Usually when there are two names of objects that can cause harm in a band’s name you might think the band should be heavy and brutal. This is not the case for Ninja Gun, a more southern country/folk/rock act from Valdosta, Georgia. In fact, previous to listening to Restless Rubes, I prepared myself for something loud and furious since the band name is a little tough sounding. To be quite honest, I was not in the mood to hear that type of music but I threw the CD in anyways just to give it a chance. I am glad I did.
Unexpectedly, I was treated to an amazing album with perfect blends of rock and folk satisfying my ears from start to finish. I am being honest when I say that this is one of the best underground CDs I have heard all year. It’s different, addicting, and certainly has replay value. Think of the distinctiveness of Black Keys (plus more musicians) or perhaps the Avett Brothers (minus the banjo) and you have a slight idea of the sound this band has. At times the rock is deep and other times there is a slow wandering country feel but in good ratio and not to the point where you forget who you are listening to.
Title track “Restless Rubes” has a southern hometown gentleman feel to it. This song was just the introduction of the CD and I found myself an instant fan of the band. Everything about this song seemed to fit in place from the singing to the Oasis like guitar riff in the middle of the song. It was just such a welcoming way to start.
Things picked up on the rockier “Eight Miles Out”, with a chorus and straight up guitar rock playing that was quickly jammed in my mind. “Red State Blues” followed and easily was the best sounding track on the CD as it pulled from 90’s rock but kept a distinctive edge. Lead singer J. Coody really displayed his singing style on this track and the rest of the band provided for a striking song.
Taking a different approach was “Front Yard Screamers”, a track dedicated to the band growing up in the south. This more country jam just made you want to sit on a porch and drink some ice cold, sweet tea. Another quality track was “Life Is Loud” a more rock track that escalated from folksy to rock. This song was best listened to with headphones and has the ability to make you gently shake your head in approval as you listen.
“Asking Price” had some nice harp playing going on with the nice harmonizing singing ensuring a moment of chill. “Nostradumbass” on the other hand was questionable at first and then just blasted into a full out rock song. The guitar playing really reminded me of the Raconteurs at times and it really stood out over other tracks.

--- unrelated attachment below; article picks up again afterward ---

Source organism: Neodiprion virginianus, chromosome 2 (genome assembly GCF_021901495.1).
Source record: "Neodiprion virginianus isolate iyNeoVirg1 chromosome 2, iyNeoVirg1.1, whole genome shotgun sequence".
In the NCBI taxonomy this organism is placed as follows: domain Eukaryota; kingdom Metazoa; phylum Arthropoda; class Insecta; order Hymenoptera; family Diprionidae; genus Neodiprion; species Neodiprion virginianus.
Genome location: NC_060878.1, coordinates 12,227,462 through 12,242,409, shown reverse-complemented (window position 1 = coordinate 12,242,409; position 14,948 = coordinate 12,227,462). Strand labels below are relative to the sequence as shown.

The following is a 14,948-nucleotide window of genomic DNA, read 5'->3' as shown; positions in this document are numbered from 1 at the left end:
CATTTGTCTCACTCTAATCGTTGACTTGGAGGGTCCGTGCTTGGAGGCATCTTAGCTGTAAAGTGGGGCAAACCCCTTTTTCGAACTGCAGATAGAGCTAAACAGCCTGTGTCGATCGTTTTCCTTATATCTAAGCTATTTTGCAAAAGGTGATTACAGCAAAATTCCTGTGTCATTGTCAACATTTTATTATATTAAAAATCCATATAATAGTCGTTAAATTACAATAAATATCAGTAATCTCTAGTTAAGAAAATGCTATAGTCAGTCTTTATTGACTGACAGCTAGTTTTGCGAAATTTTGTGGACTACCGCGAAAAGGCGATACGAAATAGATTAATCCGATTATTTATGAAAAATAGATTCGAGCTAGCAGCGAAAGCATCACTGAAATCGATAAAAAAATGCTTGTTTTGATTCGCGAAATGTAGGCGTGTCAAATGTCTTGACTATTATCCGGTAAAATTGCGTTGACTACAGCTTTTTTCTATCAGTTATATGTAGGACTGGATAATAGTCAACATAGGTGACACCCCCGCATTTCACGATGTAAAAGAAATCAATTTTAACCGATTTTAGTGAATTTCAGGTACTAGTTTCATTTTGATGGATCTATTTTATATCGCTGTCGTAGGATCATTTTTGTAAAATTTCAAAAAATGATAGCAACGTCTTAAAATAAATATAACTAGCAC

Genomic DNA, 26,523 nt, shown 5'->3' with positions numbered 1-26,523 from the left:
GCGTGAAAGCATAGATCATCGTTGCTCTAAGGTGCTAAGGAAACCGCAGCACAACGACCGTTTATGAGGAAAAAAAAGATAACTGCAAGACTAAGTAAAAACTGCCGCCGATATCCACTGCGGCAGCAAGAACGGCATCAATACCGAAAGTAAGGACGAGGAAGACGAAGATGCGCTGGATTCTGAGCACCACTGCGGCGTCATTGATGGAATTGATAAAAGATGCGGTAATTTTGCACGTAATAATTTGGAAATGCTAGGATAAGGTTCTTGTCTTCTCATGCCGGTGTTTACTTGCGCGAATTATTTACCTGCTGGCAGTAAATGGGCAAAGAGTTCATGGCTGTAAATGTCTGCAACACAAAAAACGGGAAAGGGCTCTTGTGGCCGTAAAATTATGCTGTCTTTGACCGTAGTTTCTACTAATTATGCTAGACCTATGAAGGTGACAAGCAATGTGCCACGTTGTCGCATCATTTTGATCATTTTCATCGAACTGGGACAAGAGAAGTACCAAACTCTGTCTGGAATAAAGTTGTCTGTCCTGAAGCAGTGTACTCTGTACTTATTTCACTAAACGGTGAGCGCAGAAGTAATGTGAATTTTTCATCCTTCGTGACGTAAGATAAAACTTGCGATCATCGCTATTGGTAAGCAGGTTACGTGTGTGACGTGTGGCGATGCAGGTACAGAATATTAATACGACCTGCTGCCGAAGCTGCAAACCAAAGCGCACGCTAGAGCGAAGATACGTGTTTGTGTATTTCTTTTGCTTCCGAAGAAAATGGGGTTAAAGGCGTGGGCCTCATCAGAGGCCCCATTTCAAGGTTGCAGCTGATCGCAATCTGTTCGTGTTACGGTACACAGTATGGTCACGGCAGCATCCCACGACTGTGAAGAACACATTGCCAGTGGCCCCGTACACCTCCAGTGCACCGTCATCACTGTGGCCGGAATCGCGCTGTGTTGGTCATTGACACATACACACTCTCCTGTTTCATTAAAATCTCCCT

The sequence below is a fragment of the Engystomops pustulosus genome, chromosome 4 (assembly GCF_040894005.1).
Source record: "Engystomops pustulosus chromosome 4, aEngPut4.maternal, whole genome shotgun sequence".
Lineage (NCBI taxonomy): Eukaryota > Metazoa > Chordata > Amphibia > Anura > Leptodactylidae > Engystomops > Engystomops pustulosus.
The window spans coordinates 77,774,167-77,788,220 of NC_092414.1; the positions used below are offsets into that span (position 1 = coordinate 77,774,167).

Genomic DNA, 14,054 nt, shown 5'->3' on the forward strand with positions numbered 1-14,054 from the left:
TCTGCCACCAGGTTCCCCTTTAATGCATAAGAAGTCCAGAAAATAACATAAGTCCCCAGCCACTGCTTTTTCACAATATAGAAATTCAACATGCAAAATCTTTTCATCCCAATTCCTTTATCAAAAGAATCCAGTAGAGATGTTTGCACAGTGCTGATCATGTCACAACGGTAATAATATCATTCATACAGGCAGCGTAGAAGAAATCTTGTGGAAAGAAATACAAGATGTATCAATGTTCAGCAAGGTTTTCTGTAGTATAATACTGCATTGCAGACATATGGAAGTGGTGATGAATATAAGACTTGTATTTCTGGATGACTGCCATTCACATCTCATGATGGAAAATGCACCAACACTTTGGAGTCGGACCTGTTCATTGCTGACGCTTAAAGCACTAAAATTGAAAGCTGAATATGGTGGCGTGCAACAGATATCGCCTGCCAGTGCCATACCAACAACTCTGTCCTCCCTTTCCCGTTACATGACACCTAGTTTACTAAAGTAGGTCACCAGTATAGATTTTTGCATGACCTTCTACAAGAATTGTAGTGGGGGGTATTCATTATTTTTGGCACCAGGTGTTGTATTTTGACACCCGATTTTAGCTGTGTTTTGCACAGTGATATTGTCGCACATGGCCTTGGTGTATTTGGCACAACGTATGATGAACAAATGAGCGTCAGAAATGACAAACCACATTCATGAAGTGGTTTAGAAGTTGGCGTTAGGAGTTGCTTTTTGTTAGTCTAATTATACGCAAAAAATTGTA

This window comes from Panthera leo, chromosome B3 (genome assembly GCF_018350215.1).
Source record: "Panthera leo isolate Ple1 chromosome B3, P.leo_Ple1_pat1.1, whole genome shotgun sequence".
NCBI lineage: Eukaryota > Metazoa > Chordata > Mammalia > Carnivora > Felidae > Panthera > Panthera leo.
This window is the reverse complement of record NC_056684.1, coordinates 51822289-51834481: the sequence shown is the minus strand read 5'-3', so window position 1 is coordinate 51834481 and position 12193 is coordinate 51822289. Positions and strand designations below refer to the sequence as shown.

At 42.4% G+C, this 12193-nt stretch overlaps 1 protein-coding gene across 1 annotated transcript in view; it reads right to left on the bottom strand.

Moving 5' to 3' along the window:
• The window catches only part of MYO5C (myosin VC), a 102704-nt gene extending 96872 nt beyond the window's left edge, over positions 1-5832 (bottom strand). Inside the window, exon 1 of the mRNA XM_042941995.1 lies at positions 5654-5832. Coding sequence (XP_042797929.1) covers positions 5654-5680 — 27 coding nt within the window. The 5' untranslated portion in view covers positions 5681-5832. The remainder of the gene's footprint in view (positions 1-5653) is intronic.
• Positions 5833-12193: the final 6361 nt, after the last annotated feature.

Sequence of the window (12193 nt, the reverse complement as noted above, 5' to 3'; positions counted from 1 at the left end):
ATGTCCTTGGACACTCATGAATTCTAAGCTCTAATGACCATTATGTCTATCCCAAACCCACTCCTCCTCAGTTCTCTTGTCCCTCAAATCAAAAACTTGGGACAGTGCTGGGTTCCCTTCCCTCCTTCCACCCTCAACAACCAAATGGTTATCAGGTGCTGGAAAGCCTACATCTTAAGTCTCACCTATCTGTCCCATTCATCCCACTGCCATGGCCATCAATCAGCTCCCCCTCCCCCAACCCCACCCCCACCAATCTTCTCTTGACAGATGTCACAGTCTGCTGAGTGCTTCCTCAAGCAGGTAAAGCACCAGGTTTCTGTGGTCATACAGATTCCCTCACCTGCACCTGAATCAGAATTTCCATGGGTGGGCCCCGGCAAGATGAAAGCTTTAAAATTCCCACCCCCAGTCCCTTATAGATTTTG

“Permanent Press” was another track that got lodged into my head. After listening to it a couple of times over I really appreciated the country style singing mixed with a hint of 90’s alt rock, even more proof of how original this band is. The CD closes out with “Breaking Light Of Day” which I feel is the perfect song to end such a great CD. The soft playing and singing serenades you a sweet farewell.
Seeing how engrossed I was with Ninja Gun, I was shocked to come across an old review of their earlier material from a past writer on Blogcritics.Org who entirely bashed them. I respect one’s opinion, but if you read the review there is nothing encouraging about the band at all from the pro –Tennessee writer’s standpoint and he really stomped on the community the band represents.
However, if you look at the comments below that outwardly bash of a review you will see a certain retaliation response over two years later from when it originally posted from the lead singer of Ninja Gun, J.Coody. I really got a kick out of the read and could sense his frustration with the review. This J. Coody who may be a part of Ninja Gun (you never know these days who is real and who is not) posted a lash back to the reviewer.
“If you came to our show looking for a bunch of illiterate punks in cowboy boots trying to pimp out some form of fashion, then I'm sure you were both confused and let down.”
Mind you that was just one line from a very long response to a bad review that the lead singer of Ninja Gun just happened to come across one day. At this time it is unclear what a young Ninja Gun had to offer back in the day and quite frankly I really want to know. I will be searching for their back catalog even more so now. I am interested if their sound has changed since 2005 or if the person who reviewed their early material years ago was just looking to deceive readers from honest good listening music.
All I know is this, Ninja Gun’s Restless Rubes is amazing. For an underground act this production of the CD is next to perfect. It’s not so often a CD like this captures me so. Suburban Home Records has a gem of an artist on their hands and with some luck you can too.Powered by Sidelines